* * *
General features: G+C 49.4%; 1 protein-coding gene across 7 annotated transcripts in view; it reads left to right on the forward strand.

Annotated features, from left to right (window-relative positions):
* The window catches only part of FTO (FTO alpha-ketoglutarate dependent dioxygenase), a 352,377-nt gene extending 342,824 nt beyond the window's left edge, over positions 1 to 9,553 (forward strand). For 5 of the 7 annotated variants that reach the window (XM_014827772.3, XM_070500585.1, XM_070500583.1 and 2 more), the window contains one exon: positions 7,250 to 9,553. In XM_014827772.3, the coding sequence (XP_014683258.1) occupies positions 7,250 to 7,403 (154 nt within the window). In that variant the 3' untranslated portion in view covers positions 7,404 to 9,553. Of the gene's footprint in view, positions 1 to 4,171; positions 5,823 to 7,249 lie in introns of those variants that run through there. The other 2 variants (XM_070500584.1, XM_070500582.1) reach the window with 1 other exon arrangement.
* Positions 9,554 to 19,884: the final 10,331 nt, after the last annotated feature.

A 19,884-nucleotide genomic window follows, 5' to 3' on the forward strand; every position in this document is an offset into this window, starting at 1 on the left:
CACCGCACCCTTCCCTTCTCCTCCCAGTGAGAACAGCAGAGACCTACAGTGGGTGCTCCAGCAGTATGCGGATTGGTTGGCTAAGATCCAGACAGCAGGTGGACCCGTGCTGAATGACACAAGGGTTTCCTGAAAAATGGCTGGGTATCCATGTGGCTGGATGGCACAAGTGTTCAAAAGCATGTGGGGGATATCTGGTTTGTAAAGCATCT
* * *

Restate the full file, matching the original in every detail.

General features: G+C 49.4%; 1 protein-coding gene across 7 annotated transcripts in view; it reads left to right on the forward strand.

Annotated features, from left to right (window-relative positions):
* The window catches only part of FTO (FTO alpha-ketoglutarate dependent dioxygenase), a 352,377-nt gene extending 342,824 nt beyond the window's left edge, over positions 1 to 9,553 (forward strand). For 5 of the 7 annotated variants that reach the window (XM_014827772.3, XM_070500585.1, XM_070500583.1 and 2 more), the window contains one exon: positions 7,250 to 9,553. In XM_014827772.3, the coding sequence (XP_014683258.1) occupies positions 7,250 to 7,403 (154 nt within the window). In that variant the 3' untranslated portion in view covers positions 7,404 to 9,553. Of the gene's footprint in view, positions 1 to 4,171; positions 5,823 to 7,249 lie in introns of those variants that run through there. The other 2 variants (XM_070500584.1, XM_070500582.1) reach the window with 1 other exon arrangement.
* Positions 9,554 to 19,884: the final 10,331 nt, after the last annotated feature.

A 19,884-nucleotide genomic window follows, 5' to 3' on the forward strand; every position in this document is an offset into this window, starting at 1 on the left:
CACCGCACCCTTCCCTTCTCCTCCCAGTGAGAACAGCAGAGACCTACAGTGGGTGCTCCAGCAGTATGCGGATTGGTTGGCTAAGATCCAGACAGCAGGTGGACCCGTGCTGAATGACACAAGGGTTTCCTGAAAAATGGCTGGGTATCCATGTGGCTGGATGGCACAAGTGTTCAAAAGCATGTGGGGGATATCTGGTTTGTAAAGCATCT